For most of this year, precious metals exchange traded funds, the SPDR Gold Shares (NYSEArca: GLD), iShares Gold Trust (NYSEArca: IAU) and ETFS Physical Swiss Gold Shares (NYSEArca: SGOL) have been soaring, but gold and the related ETFs have recently come under pressure, prompting some market observers to speculate the yellow metal could see more near-term downside.
Gold has enjoyed greater demand in a low interest-rate environment as the hard asset becomes more attractive to investors compared to yield-bearing assets. However, traders lose interest in gold when rates rise since the bullion does not produce a yield.
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However, there is some momentum for a Fed rate hike before the end of this year, which could weigh on gold and other commodities. Gold and other commodities are denominated in dollars, meaning that when the greenback strengthens, commodities are vulnerable.
“A stronger U.S. dollar, hitting its highest level in nearly two months, weighed on gold, coming as rising expectations of an Fed interest rates rise. The dollar index closed slightly higher Tuesday for its third positive session in four,” reports CNBC.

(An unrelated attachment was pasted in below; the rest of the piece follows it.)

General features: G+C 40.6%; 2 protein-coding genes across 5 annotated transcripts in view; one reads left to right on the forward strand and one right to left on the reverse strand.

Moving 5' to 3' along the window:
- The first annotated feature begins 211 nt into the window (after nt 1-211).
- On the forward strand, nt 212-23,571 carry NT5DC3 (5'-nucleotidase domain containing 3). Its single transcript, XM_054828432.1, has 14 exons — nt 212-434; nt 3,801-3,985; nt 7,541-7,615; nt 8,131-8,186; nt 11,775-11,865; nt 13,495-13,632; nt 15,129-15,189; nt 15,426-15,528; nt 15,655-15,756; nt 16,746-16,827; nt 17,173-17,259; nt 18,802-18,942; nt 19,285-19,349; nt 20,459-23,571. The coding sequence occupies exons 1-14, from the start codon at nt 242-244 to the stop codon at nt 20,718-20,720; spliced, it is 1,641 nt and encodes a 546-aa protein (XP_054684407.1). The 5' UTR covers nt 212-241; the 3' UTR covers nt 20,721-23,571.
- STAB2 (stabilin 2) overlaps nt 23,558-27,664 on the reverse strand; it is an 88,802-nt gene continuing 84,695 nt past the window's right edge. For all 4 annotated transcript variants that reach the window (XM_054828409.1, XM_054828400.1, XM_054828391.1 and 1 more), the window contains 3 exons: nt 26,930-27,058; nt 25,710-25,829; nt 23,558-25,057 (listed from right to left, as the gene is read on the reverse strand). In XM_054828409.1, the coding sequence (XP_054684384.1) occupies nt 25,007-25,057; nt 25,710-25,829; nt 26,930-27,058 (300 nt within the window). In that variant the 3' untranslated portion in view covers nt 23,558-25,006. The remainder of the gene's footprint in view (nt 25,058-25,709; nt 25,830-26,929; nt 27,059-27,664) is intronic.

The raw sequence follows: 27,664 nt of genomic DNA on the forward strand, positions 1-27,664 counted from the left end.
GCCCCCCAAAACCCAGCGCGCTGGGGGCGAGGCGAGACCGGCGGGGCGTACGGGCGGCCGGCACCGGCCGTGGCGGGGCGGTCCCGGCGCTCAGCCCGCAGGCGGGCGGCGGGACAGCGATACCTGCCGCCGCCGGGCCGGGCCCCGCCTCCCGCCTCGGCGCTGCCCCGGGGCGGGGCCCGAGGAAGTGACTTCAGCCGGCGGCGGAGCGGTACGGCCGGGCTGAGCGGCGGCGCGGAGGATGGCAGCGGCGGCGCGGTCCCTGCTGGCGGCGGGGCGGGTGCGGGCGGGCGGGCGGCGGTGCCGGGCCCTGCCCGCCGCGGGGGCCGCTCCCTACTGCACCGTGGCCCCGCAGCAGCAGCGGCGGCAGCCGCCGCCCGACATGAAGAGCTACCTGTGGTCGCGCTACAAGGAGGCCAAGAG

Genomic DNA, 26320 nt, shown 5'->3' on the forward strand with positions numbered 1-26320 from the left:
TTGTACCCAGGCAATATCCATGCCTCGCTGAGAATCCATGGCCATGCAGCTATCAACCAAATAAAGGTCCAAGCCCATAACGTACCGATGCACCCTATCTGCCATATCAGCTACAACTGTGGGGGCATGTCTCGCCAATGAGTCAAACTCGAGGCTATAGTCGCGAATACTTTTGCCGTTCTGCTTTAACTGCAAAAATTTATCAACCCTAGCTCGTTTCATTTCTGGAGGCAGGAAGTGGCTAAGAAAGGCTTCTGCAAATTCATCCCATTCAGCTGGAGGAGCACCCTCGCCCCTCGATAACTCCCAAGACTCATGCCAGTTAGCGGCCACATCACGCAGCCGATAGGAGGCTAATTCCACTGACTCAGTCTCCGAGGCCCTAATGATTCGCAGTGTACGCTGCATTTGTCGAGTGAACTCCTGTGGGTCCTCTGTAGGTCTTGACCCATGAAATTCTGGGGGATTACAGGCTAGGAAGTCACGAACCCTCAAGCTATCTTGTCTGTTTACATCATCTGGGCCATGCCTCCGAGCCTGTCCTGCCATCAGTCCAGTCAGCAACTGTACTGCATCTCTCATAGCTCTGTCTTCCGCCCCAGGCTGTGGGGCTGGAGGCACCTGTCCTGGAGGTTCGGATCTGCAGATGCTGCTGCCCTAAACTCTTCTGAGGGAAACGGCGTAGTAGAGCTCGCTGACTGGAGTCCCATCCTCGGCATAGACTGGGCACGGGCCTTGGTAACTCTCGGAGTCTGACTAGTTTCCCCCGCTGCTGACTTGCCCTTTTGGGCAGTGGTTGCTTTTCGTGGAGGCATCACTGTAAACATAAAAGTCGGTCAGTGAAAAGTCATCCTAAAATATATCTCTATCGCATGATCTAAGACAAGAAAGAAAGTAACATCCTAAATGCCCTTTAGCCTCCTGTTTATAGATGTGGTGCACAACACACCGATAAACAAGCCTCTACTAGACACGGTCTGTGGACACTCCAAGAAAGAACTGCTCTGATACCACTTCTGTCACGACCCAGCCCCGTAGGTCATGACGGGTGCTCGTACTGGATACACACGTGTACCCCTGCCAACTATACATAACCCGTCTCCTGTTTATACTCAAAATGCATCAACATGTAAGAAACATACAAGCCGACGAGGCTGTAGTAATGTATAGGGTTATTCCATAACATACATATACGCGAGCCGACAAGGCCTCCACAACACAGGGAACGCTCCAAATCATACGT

Risk-tolerant traders can profit from a gold retreat with inverse ETFs.
For instance, the ProShares UltraShort Gold (NYSEArca: GLL) provides a two times inverse or -200% daily performance of gold bullion. Alternatively, ETN options include the DB Gold Double Short ETN (NYSEArca: DZZ), which tries to generate the twice inverse or -200% return of the daily performance of gold; DB Gold Short ETN (NYSEArca: DGZ), which tries to reflect the inverse of gold price movements; and VelocityShares 3x Inverse Gold ETN (NYSEArca: DGLD), which tries to reflect the performance of three times the inverse or -300% daily performance.
Gold’s “chart shows that the weekly moving average, which takes the average of gold’s recent prices, now hovers around $1,204 — significantly below the $1,275 level at which gold finds itself on Wednesday morning,” according to CNBC.
Global central banks, some of which are seen as key supporters of gold’s upside, remain buyers of the yellow metal. Actually, central banks have been diligently buying gold since the global financial crisis in 2008.
ETF flows into gold have expanded at their fastest pace since 2009. Physically backed gold ETF holdings are still one-third below the December 2012 peak, which suggest that prices can hold at about $1,200 per ounce.
For more information on the gold market, visit our gold category.
SPDR Gold Shares
Tom Lydon’s clients own shares of GLD.
The opinions and forecasts expressed herein are solely those of Tom Lydon, and may not actually come to pass. Information on this site should not be used or construed as an offer to sell, a solicitation of an offer to buy, or a recommendation for any product.
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